The Berkeley community came together in April to celebrate the life of Luanne Rogers, who died peacefully this month. The outpouring of love and appreciation at that event was a testament to Luanne’s full participation in and powerful effect on nourishing our community’s spirit and challenging us to make a difference.
A woman who truly hungered and thirsted for justice’s sake, she was a longtime leader in progressive politics and a founder and leading light of Berkeley Organizing Congregations for Action (BOCA). A powerful singer, she not only made music but also made it happen, as an inspired and hard-working board member and former president of the Berkeley Opera. An accountant for the Berkeley Unified School District’s special education programs, she advocated for stronger accountability (including an auditor) for the school district.
It is Luanne the peacemaker and political strategist who is most on my mind today. As many of her friends have said recently, Luanne was not one to speak unkindly of others. She did, however, firmly and straightforwardly “speak truth to power” when it was called for. As political advisor to several of our local electeds for many years, Luanne was valuable not because she told us how to get elected but because she had a lot to say about how we ought to act once we got there. And that meant learning to stand up for what is right without demeaning or disrespecting those who disagree with us.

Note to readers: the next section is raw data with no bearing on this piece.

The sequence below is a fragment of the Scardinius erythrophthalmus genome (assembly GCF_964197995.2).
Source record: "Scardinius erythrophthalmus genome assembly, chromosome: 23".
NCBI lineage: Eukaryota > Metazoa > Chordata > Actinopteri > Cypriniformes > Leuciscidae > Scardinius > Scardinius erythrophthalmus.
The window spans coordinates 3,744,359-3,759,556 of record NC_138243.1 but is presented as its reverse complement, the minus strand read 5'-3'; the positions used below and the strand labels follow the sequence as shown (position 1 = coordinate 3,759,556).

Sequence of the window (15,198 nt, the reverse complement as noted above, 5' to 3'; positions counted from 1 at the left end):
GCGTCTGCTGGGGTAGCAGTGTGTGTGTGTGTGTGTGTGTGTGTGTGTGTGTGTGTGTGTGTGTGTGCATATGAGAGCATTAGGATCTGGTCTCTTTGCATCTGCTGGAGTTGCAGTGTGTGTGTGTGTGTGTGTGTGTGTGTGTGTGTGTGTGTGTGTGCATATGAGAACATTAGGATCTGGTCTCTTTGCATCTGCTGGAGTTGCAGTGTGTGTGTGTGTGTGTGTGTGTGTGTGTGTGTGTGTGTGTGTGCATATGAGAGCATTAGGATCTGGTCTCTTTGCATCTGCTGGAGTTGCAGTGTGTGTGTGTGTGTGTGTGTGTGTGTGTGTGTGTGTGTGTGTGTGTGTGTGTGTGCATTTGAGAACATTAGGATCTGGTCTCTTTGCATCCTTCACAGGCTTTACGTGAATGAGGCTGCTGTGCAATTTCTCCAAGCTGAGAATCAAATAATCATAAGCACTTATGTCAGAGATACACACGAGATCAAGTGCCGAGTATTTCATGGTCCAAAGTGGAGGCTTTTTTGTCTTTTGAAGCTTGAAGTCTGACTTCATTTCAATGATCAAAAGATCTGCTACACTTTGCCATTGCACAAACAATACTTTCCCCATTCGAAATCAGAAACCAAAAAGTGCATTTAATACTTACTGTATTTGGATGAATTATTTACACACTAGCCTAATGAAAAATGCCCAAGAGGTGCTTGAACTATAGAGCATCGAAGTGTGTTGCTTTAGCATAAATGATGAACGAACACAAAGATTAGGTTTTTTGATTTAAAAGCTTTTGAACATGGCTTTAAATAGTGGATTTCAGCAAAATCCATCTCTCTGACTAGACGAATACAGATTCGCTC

Luanne’s legacy includes leadership contributions to the lefty Berkeley Citizens’ Action (BCA) as well as the good government League of Women Voters and the diverse faith-based BOCA. Her ability to bring out the best in people who may not have agreed with her or with each other is one of her lasting gifts to us.
Some of us have made plans to carry on Luanne’s work in a variety of ways … from becoming sustaining members of the Berkeley Opera or getting more involved with BOCA or the League, to perhaps finding a way to follow up on some of Luanne’s ideas about school district systems.
For all of us opinionated, informed and active community members, I’d like to hope that a little of Luanne’s vigorous diplomacy could linger on in how we work together. With dedicated hard work, a little less sarcasm and a lot more bridge building, we can pay it forward for our community.
A memorial service for Luanne Rogers will be held Saturday June 28, 11 a.m., at Trinity United Methodist Church, 2362 Bancroft Way (at Dana Street).